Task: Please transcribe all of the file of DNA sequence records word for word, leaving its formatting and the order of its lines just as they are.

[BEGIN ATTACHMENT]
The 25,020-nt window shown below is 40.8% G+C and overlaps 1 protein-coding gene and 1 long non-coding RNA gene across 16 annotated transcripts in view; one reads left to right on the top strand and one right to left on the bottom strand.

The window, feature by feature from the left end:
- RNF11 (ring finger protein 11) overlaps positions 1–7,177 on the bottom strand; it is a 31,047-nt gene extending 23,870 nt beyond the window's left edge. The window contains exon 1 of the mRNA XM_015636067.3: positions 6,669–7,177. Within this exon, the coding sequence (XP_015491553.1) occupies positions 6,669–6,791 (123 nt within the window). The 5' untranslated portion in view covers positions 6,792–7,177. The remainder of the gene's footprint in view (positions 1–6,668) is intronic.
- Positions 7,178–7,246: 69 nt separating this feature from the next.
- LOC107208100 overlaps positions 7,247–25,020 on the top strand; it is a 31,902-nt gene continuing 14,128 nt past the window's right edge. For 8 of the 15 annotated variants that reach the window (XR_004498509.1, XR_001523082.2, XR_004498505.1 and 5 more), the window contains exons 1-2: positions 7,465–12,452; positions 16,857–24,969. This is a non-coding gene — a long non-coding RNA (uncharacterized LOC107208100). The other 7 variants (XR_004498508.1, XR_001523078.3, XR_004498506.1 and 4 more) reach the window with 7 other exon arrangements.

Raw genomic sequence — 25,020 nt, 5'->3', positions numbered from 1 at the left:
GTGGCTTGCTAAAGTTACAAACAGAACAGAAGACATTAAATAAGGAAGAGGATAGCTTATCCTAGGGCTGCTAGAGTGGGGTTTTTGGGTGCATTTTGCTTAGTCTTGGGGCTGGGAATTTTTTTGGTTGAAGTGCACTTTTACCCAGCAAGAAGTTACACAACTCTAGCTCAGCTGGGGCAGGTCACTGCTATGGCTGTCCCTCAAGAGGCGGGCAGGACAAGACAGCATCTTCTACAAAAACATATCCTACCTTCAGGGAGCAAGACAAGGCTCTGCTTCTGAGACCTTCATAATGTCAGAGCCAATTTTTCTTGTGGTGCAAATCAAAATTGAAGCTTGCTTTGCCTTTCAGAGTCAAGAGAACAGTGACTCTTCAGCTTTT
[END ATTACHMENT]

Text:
The 25,020-nt window shown below is 40.8% G+C and overlaps 1 protein-coding gene and 1 long non-coding RNA gene across 16 annotated transcripts in view; one reads left to right on the top strand and one right to left on the bottom strand.

The window, feature by feature from the left end:
- RNF11 (ring finger protein 11) overlaps positions 1–7,177 on the bottom strand; it is a 31,047-nt gene extending 23,870 nt beyond the window's left edge. The window contains exon 1 of the mRNA XM_015636067.3: positions 6,669–7,177. Within this exon, the coding sequence (XP_015491553.1) occupies positions 6,669–6,791 (123 nt within the window). The 5' untranslated portion in view covers positions 6,792–7,177. The remainder of the gene's footprint in view (positions 1–6,668) is intronic.
- Positions 7,178–7,246: 69 nt separating this feature from the next.
- LOC107208100 overlaps positions 7,247–25,020 on the top strand; it is a 31,902-nt gene continuing 14,128 nt past the window's right edge. For 8 of the 15 annotated variants that reach the window (XR_004498509.1, XR_001523082.2, XR_004498505.1 and 5 more), the window contains exons 1-2: positions 7,465–12,452; positions 16,857–24,969. This is a non-coding gene — a long non-coding RNA (uncharacterized LOC107208100). The other 7 variants (XR_004498508.1, XR_001523078.3, XR_004498506.1 and 4 more) reach the window with 7 other exon arrangements.

Raw genomic sequence — 25,020 nt, 5'->3', positions numbered from 1 at the left:
GTGGCTTGCTAAAGTTACAAACAGAACAGAAGACATTAAATAAGGAAGAGGATAGCTTATCCTAGGGCTGCTAGAGTGGGGTTTTTGGGTGCATTTTGCTTAGTCTTGGGGCTGGGAATTTTTTTGGTTGAAGTGCACTTTTACCCAGCAAGAAGTTACACAACTCTAGCTCAGCTGGGGCAGGTCACTGCTATGGCTGTCCCTCAAGAGGCGGGCAGGACAAGACAGCATCTTCTACAAAAACATATCCTACCTTCAGGGAGCAAGACAAGGCTCTGCTTCTGAGACCTTCATAATGTCAGAGCCAATTTTTCTTGTGGTGCAAATCAAAATTGAAGCTTGCTTTGCCTTTCAGAGTCAAGAGAACAGTGACTCTTCAGCTTTT